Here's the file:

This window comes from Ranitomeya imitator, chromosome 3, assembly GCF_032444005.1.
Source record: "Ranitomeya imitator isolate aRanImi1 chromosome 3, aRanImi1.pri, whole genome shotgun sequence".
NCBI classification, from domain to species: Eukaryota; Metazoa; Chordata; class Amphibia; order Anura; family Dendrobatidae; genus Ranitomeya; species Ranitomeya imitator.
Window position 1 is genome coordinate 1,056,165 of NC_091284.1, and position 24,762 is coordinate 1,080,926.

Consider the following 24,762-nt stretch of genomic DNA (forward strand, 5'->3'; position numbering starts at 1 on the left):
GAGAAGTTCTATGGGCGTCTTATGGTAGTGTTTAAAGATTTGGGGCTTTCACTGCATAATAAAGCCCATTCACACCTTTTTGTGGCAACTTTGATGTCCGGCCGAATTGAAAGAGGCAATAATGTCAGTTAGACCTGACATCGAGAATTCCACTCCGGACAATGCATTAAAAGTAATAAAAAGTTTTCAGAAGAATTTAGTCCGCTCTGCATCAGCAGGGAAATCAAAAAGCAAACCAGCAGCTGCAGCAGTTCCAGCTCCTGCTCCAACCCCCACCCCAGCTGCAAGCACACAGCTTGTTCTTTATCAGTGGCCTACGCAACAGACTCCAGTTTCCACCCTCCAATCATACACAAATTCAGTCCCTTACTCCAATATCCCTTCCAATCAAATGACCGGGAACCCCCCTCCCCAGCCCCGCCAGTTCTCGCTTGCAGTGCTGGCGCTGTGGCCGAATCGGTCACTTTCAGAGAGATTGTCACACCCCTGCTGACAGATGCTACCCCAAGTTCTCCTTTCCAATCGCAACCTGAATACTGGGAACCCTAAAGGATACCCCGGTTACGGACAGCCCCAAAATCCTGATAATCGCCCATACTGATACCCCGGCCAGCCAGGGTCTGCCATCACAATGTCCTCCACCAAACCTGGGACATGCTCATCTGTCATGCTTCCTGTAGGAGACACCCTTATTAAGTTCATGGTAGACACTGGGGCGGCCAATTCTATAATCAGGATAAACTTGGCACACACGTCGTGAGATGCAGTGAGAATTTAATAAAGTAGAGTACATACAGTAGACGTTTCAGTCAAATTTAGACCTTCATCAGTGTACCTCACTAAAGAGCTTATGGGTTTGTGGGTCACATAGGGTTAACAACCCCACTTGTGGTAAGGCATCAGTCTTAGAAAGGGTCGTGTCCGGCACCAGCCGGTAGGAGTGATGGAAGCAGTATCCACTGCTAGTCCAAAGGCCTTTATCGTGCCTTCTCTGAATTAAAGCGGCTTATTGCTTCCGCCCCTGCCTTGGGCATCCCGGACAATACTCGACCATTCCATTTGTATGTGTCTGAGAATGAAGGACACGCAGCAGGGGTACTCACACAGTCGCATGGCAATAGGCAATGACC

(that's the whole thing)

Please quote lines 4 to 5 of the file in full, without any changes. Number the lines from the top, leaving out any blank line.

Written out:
Window position 1 is genome coordinate 1,056,165 of NC_091284.1, and position 24,762 is coordinate 1,080,926.

Consider the following 24,762-nt stretch of genomic DNA (forward strand, 5'->3'; position numbering starts at 1 on the left):